What are you working on now?
The kids books and the next thriller. We’ve done I Am Albert Einstein…I Am Amelia Earhart…and July 14, we’re doing I Am Lucille Ball. Then in September, it’s I Am Helen Keller, which has real braille in the book. The goal isn’t to just a few books. We want to help you build a library of real heroes for your kids, grandkids, nieces and nephews.
Have you ever suffered from writer’s block?
Only if that means: “Have you had days where it’s coming out sucky?”
What’s your advice to new writers?
Stories aren’t what did happen. They’re what could happen.
Writing a book is like building a sandcastle a grain of sand at a time.
After the ending, writing seems easy. Remember that at the beginning.
The most authentic story you’ll ever tell is your own story.
The X-factor on every page is whether the writer loves what they’re doing.
The more it hurts, the more you need to use it in a book.
The best revenge is the artful truth.
You’re not a writer until you think it sucks.
Grab them by the throat or they’re going elsewhere.
It’s okay to admit it’s hard. If it were easy, everyone would do it.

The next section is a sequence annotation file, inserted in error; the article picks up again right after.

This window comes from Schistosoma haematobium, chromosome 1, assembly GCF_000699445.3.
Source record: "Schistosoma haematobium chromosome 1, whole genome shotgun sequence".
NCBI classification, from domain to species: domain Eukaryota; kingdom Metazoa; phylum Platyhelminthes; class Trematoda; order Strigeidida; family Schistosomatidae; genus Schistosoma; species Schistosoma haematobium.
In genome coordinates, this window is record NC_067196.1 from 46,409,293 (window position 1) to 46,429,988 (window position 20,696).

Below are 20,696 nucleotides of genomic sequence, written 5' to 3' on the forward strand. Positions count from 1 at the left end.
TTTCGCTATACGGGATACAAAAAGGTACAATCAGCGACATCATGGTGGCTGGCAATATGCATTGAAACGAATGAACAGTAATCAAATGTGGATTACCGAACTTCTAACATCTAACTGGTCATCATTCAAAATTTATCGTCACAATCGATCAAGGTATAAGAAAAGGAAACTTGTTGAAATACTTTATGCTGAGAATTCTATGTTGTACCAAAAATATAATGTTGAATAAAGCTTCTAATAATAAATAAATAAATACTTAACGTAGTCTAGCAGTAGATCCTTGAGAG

Write, write, write, write, bang head against wall, write some more.
Don’t be so hard on yourself. Everyone else will be.
As a friend told me: Everyone gets three exclamation points in their life. That’s it.
When you get a bad review, watch this:
1) Write your book.
2) Rewrite it.
3) See rule 2.
4) Don’t let anyone tell you No. Submit it. You’ll get rejections. I got 24 rejections on my first book, and there were only 20 publishers at the time. But keep going.
5) See rule 4. And see it again. And again. All it takes is one person to say Yes. Don’t let anyone tell you No.
Brad Meltzer is the #1 New York Times bestselling author of The Inner Circle, The Book of Fate, and seven other bestselling thrillers including The Tenth Justice, Dead Even, The First Counsel, The Millionaires, The Zero Game, The Book of Lies, and The Fifth Assassin. His newest novel The President’s Shadow is just out from Grand Central Publishing. In addition to his fiction, Brad is one of the only authors to ever have books on the bestseller list for Non- Fiction (History Decoded), Advice (Heroes for My Son and Heroes for My Daughter), Children’s Books (I Am Amelia Earhart, I Am Abraham Lincoln, I Am Albert Einstein and I Am Rosa Parks) and even comic books (Justice League of America), for which he won the prestigious Eisner Award. He is also the host of “Brad Meltzer’s Lost History” on H2 and “Brad Meltzer’s Decoded” on the History Channel. The Hollywood Reporter recently put him on their list of Hollywood’s 25 Most Powerful Authors. His other non-fiction books, Heroes for My Son and Heroes for My Daughter, are collections of heroes – from Jim Henson to Sally Ride — that he’s been working on since the day his kids were born. His newest nonfiction is History Decoded: The 10 Greatest Conspiracies of All Time. He’s also one of the co-creators of the TV show, Jack & Bobby.